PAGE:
(TNS) -- Diaper rash can alarm parents and annoy babies. The rash causes reddish, puffy, irritated skin in the diaper area. The rash generally is caused by a combination of moisture, acid in urine or stool, and chaffing of diaper fabric on your baby's skin.
Some babies also get a rash from the detergent used to launder cloth diapers, or from plastic pants, elastic or certain types of disposable diapers and wipes. Sometimes a yeast infection may be the cause of a rash. It usually clears up with simple at-home treatments, such as air drying, more frequent diaper changes and ointment. (Diaper rash usually affects babies, though anyone who wears a diaper regularly can develop the condition.)
º Skin signs. Diaper rash is marked by red, tender-looking skin in the diaper region -- buttocks, thighs and genitals.
º Changes in your baby's disposition. You may notice your baby seems more uncomfortable than usual, especially during diaper changes. A baby with a diaper rash often fusses or cries when the diaper area is washed or touched.
Generally, diaper rash can be treated at home with these practices:
º Keeping diaper area clean and dry. The best way to keep your baby's diaper area clean and dry is by changing diapers immediately after they are wet or soiled. Until the rash is better, this may mean getting up during the night to change the diaper.
After you've gently cleaned and dried the skin, apply a cream, paste or ointment. Certain products, such as zinc oxide and petroleum jelly, work well to protect the skin from moisture. Don't try to scrub off this protective layer completely at the next diaper change, as that could hurt the skin more. If you do want to remove it, try using mineral oil on a cotton ball.
º Increasing airflow. To aid the healing of diaper rash, do what you can to increase air exposure to the diaper region. These tips may help:
º Air out your baby's skin by letting him or her go without a diaper and ointment for short periods of time, perhaps three times a day for 10 minutes each time, such as during naps.
º Avoid airtight plastic pants and diaper covers.
º Use diapers that are larger than usual until the rash goes away.
º Applying ointment, paste, cream or lotion. Various diaper rash medications are available without a prescription. Talk to your doctor or pharmacist for specific recommendations. Some popular over-the-counter products include A + D, Balmex, Desitin, Triple Paste and Lotrimin (for yeast infections). Zinc oxide is the active ingredient in many diaper rash products. They are usually applied to the rash throughout the day to soothe and protect your baby's skin. It doesn't take much a thin covering will do. The product can be applied over medicated creams, such as an antifungal or a steroid, when necessary. You could also apply petroleum jelly on top, which helps keep the diaper from sticking to the cream.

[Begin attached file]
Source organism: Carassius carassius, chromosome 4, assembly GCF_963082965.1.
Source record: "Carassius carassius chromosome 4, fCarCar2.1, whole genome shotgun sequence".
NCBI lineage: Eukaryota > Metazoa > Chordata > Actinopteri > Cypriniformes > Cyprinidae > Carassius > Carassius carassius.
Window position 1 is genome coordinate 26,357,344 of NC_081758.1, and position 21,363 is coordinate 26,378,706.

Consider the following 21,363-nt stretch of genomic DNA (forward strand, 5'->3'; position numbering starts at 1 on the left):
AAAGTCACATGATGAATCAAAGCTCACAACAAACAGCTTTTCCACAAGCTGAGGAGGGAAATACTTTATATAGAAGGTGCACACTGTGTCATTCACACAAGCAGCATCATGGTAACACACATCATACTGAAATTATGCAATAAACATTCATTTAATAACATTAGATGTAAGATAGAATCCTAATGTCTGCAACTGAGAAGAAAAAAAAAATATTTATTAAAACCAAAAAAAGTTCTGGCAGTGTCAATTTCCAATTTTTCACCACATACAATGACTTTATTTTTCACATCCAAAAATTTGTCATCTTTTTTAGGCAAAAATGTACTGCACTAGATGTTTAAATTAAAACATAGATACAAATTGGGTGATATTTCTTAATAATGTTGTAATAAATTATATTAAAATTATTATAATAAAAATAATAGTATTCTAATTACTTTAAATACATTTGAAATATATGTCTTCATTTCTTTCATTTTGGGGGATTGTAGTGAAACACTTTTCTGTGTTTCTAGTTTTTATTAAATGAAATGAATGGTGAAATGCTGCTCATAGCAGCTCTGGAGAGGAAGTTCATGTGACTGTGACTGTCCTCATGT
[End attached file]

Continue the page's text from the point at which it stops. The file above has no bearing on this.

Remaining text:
Ointments, pastes or creams may be less irritating than lotions. But ointments and pastes create a barrier over the skin and don't allow it to receive air. Creams dry on the skin and allow air through. Talk with your doctor about what type of product would be better for your child's rash.
As a general rule, stick with products designed for babies. Avoid items containing baking soda, boric acid, camphor, phenol, benzocaine, diphenhydramine, or salicylates. These ingredients can be toxic for babies.
º Bathing daily. Until the rash clears up, give your baby a bath each day. Use warm water with mild, fragrance-free soap.
The following alternative treatments have worked for some people:
º Witch hazel (winter bloom), a flowering plant. A study showed that applying an ointment made with witch hazel to diaper rash helped. The study included 309 children.
º Human breast milk. Results are mixed on whether human breast milk applied to diaper rash is better than other treatments. One study showed that applying breast milk to diaper rash is an effective and safe treatment. Infants with diaper rash were treated with either 1 percent hydrocortisone ointment or breast milk. The study included 141 infants. Treatment with breast milk was as effective as the ointment alone.
Another study compared human breast milk with a cream made from zinc oxide and cod liver oil. Newborns with diaper rash were treated with the cream or the breast milk. The study included 63 newborns. Treatment with the cream was more effective.
º Calendula and aloe vera. A study comparing aloe vera and calendula in the treatment of diaper rash in children found each to be an effective treatment of diaper rash.
º Shampoo clay (bentonite). A study showed that shampoo clay was effective in healing diaper rash and that it worked faster than calendula. The study included 60 infants.
º Other substances. Other natural remedies have been tried, including evening primrose and a mixture of honey, olive oil, and beeswax. Further study is needed to prove their effectiveness for treating diaper rash. Some of these substances may promote bacterial growth.
When to See a Doctor
º Is severe or unusual
º Gets worse despite home treatment
º Bleeds, itches or oozes
º Causes burning or pain with urination or a bowel movement
º Is accompanied by a fever
If your baby's skin doesn't improve after a few days of home treatment, talk with your doctor. Sometimes, you'll need a prescription medication to treat diaper rash.
Source : http://www.njherald.com/20170330/tips-on-dealing-with-diaper-rash947